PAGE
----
No offense to anyone upset by these protests, but black Americans have spent the last ten years thanks to the advent of social media and camera phones having to relieve a personal hell what feels like every other month. We're sick and tired of it. We've tried to protest peacefully. Nothing changed, and people criticized us for protesting peacefully too. So we're fed up, and this is the result. You don't have to like it, but I really wish people would understand it. I'm tired of people being more outraged over the rioting than they are over lives being lost.
I'm honestly not worried about looters and arsonists right now. I want justice for every single innocent person victimized by police brutality. We've lost to many men, women and children for me to care about a Target being vandalized and looted. Physical things can be replaced. The lives we've lost can't be. If we don't push for change, this will keep happening.
What will that change look like, lilyrose? It is a call made after the numerous incidents of publicized police brutality (the ones we know of) and racial profiling, yet here we are again.
CNN H/O being burned down: very little journalistic integrity, so no great loss. However, looting is indiscriminate. The losses are suffered by the communities in which the looting occurs (income, access to services, education, libraries). CNN, Target most certainly have insurance in place to cover public unrest. The Mom and Pop shop around the corner does not. These Mom and Pop shops are likely to be Black/Hispanic/Native Indian/Other PoC. They can lose everything in looting incidents. We have seen this back home. This sets into motion another generation of poverty. Poverty has unfortunately a predominant
colour in the States and back home but is present in all race /ethnic groups.
In this Wiki article on Police Brutality: https://en.wikipedia.org/...lity_in_the_United_States
...Police brutality can be associated with racial profiling. Differences in race, religion, politics, or socioeconomic status often exist between police and the citizenry. Some police officers may view the population (or a particular subset thereof) as generally deserving of punishment. Portions of the population may perceive the police to be oppressors. In addition, there is a perception that victims of police brutality often belong to relatively powerless groups, such as minorities, the disabled, and the poor.
GGMM has shared her terrifying experience when stopped by the cops. Their attitude to her changed once they discovered that she was not a poor, powerless Black woman but worthy of respect because of the socio-economic status of her mom. GGMM remained Black during the entire encounter but the attitude to her changed.
When looting occurs in our communities, we lose the momentum and resources (income, libraries, schools, clinics) we need to end the generational poverty. Looting serves no-one. It makes us all poorer. And so the cycle continues and we further entrench the colour of the powerless/disenfranchised/impoverished.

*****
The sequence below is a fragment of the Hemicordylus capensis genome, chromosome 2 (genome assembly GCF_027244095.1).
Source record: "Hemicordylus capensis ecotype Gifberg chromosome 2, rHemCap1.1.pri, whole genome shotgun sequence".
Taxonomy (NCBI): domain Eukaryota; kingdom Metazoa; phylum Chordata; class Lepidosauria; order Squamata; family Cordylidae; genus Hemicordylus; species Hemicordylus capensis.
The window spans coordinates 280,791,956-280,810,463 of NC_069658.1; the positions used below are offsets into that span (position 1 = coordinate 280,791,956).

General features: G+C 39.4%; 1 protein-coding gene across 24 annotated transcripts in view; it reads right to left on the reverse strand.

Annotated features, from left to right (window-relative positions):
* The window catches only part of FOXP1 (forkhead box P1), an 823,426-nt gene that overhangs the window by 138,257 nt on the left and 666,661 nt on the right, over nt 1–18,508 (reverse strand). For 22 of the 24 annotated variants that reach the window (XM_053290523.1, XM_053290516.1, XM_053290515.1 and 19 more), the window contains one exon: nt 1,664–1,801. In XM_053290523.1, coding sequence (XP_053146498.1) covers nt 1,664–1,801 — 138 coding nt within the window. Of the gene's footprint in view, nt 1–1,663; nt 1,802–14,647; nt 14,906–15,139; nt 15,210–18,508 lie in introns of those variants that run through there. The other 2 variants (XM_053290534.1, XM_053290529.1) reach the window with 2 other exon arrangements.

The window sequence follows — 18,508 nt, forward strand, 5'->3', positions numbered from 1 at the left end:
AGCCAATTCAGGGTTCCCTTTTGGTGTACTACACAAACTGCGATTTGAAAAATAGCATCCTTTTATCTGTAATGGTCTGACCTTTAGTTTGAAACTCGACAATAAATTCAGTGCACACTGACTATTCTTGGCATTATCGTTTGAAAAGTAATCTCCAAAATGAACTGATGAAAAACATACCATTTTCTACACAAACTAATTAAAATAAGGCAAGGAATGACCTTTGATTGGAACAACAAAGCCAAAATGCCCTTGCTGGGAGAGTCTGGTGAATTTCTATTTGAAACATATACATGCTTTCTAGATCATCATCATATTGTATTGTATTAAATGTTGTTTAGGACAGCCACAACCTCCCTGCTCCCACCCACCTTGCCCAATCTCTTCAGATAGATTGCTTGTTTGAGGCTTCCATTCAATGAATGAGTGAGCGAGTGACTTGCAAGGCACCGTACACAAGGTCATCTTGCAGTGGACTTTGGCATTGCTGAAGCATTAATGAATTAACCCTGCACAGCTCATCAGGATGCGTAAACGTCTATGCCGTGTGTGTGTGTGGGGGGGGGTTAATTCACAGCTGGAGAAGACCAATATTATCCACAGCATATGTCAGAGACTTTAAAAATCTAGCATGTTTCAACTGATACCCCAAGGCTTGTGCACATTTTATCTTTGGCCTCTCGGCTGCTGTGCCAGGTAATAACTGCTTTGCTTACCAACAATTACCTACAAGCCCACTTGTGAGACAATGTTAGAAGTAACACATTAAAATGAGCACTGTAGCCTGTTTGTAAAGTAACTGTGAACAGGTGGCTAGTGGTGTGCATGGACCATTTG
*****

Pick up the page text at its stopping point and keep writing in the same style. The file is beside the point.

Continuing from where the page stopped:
The fury, injustice, discrimination, that drives the looting is understandable. Sorry, I cannot condone it: there is too much at stake!
Whatever our ethnic origins, might our efforts not be better rewarded by ensuring the programmes/interventions put in place after every Black life lost to police brutality, is implemented so that we do not require another human sacrifice as a reminder? Then, we need not just dream of a society in which socioeconmic status and the perceived dignity of life that goes with it, does not have a colour, better still, that all life has dignity irrespective of colour or socio-economic status.
On a related note:
https://en.wikipedia.org/..._against_Native_AmericansR.I.P George Floyd. You lost your life over an alleged measly counterfeit bill. The cost of the loss of your life is now running into the millions/billions. If only you had seen a fraction of that when you were alive, you might have been treated with more dignity and might still be with us.
Native Americans ages 20Ė24, 25Ė34, and 35Ė44 are three of the five groups most likely to be killed by police (the others are Black people 20Ė24 and 25Ė34) making them more likely than any other racial group to be killed by police despite the fact that they only make up 1.2% of the population of the United States.
Native Americans are 3.1 times more likely than white Americans to be killed by police. Police brutality, especially killings, are underreported, however, because officer's frequently visually assess one's race and Native Americans are often mistaken for Black, White, or Hispanic.
In a study of hate crimes and police violence against Native Americans, Silent Victims, Barbara Perry interviewed 278 Native Americans as well as non-Native service providers from eight tribes in seven states. Her interviewees frequently reported "police misconduct Ö running the continuum from negligence to extreme forms of violence." She concluded that, "they can neither trust the police to respect their rights, nor to protect them when others violate their rights."